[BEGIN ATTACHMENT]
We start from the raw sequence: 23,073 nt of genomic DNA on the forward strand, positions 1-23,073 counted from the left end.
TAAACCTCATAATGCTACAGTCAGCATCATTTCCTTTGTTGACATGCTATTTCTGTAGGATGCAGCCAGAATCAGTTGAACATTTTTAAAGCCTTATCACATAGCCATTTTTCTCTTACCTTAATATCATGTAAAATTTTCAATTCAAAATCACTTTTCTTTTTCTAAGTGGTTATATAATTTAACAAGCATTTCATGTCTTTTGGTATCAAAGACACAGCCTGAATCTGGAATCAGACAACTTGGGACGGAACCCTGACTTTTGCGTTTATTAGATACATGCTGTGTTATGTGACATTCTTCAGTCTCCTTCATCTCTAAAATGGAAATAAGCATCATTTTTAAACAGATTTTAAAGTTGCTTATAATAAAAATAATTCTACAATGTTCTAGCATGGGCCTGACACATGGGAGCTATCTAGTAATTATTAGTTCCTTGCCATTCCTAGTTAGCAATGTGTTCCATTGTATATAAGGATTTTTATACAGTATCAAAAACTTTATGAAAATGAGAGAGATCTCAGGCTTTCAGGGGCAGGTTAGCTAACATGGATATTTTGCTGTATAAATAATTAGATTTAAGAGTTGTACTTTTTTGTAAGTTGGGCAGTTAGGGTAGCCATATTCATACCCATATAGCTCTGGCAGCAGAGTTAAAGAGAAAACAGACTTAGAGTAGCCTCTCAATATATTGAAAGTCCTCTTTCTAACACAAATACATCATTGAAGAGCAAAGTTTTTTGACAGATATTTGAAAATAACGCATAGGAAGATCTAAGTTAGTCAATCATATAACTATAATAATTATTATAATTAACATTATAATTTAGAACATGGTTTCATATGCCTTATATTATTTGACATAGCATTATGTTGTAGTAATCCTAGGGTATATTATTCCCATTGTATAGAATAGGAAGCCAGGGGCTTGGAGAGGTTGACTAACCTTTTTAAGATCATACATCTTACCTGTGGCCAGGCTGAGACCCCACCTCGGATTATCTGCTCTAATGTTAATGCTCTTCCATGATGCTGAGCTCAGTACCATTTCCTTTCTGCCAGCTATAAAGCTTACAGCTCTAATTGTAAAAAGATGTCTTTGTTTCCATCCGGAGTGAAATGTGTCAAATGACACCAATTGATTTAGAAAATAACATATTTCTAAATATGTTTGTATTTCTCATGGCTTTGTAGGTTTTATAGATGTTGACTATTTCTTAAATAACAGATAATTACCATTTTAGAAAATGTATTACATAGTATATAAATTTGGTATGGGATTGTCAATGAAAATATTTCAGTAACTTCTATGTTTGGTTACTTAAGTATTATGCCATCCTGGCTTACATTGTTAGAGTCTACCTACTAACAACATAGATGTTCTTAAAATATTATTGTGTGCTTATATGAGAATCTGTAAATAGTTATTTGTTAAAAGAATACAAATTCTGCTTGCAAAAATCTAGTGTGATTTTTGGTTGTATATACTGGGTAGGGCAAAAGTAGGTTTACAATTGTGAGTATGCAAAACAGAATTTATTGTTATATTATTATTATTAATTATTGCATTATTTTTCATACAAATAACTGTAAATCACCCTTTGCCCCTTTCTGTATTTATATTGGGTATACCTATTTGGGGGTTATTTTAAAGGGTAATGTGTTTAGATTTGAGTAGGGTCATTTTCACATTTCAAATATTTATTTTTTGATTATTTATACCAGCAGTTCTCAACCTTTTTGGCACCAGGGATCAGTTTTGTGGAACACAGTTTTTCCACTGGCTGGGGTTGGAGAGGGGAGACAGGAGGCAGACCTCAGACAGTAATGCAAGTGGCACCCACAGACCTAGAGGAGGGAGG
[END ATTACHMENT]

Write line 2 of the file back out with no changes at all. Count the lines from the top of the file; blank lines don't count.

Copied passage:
TAAACCTCATAATGCTACAGTCAGCATCATTTCCTTTGTTGACATGCTATTTCTGTAGGATGCAGCCAGAATCAGTTGAACATTTTTAAAGCCTTATCACATAGCCATTTTTCTCTTACCTTAATATCATGTAAAATTTTCAATTCAAAATCACTTTTCTTTTTCTAAGTGGTTATATAATTTAACAAGCATTTCATGTCTTTTGGTATCAAAGACACAGCCTGAATCTGGAATCAGACAACTTGGGACGGAACCCTGACTTTTGCGTTTATTAGATACATGCTGTGTTATGTGACATTCTTCAGTCTCCTTCATCTCTAAAATGGAAATAAGCATCATTTTTAAACAGATTTTAAAGTTGCTTATAATAAAAATAATTCTACAATGTTCTAGCATGGGCCTGACACATGGGAGCTATCTAGTAATTATTAGTTCCTTGCCATTCCTAGTTAGCAATGTGTTCCATTGTATATAAGGATTTTTATACAGTATCAAAAACTTTATGAAAATGAGAGAGATCTCAGGCTTTCAGGGGCAGGTTAGCTAACATGGATATTTTGCTGTATAAATAATTAGATTTAAGAGTTGTACTTTTTTGTAAGTTGGGCAGTTAGGGTAGCCATATTCATACCCATATAGCTCTGGCAGCAGAGTTAAAGAGAAAACAGACTTAGAGTAGCCTCTCAATATATTGAAAGTCCTCTTTCTAACACAAATACATCATTGAAGAGCAAAGTTTTTTGACAGATATTTGAAAATAACGCATAGGAAGATCTAAGTTAGTCAATCATATAACTATAATAATTATTATAATTAACATTATAATTTAGAACATGGTTTCATATGCCTTATATTATTTGACATAGCATTATGTTGTAGTAATCCTAGGGTATATTATTCCCATTGTATAGAATAGGAAGCCAGGGGCTTGGAGAGGTTGACTAACCTTTTTAAGATCATACATCTTACCTGTGGCCAGGCTGAGACCCCACCTCGGATTATCTGCTCTAATGTTAATGCTCTTCCATGATGCTGAGCTCAGTACCATTTCCTTTCTGCCAGCTATAAAGCTTACAGCTCTAATTGTAAAAAGATGTCTTTGTTTCCATCCGGAGTGAAATGTGTCAAATGACACCAATTGATTTAGAAAATAACATATTTCTAAATATGTTTGTATTTCTCATGGCTTTGTAGGTTTTATAGATGTTGACTATTTCTTAAATAACAGATAATTACCATTTTAGAAAATGTATTACATAGTATATAAATTTGGTATGGGATTGTCAATGAAAATATTTCAGTAACTTCTATGTTTGGTTACTTAAGTATTATGCCATCCTGGCTTACATTGTTAGAGTCTACCTACTAACAACATAGATGTTCTTAAAATATTATTGTGTGCTTATATGAGAATCTGTAAATAGTTATTTGTTAAAAGAATACAAATTCTGCTTGCAAAAATCTAGTGTGATTTTTGGTTGTATATACTGGGTAGGGCAAAAGTAGGTTTACAATTGTGAGTATGCAAAACAGAATTTATTGTTATATTATTATTATTAATTATTGCATTATTTTTCATACAAATAACTGTAAATCACCCTTTGCCCCTTTCTGTATTTATATTGGGTATACCTATTTGGGGGTTATTTTAAAGGGTAATGTGTTTAGATTTGAGTAGGGTCATTTTCACATTTCAAATATTTATTTTTTGATTATTTATACCAGCAGTTCTCAACCTTTTTGGCACCAGGGATCAGTTTTGTGGAACACAGTTTTTCCACTGGCTGGGGTTGGAGAGGGGAGACAGGAGGCAGACCTCAGACAGTAATGCAAGTGGCACCCACAGACCTAGAGGAGGGAGG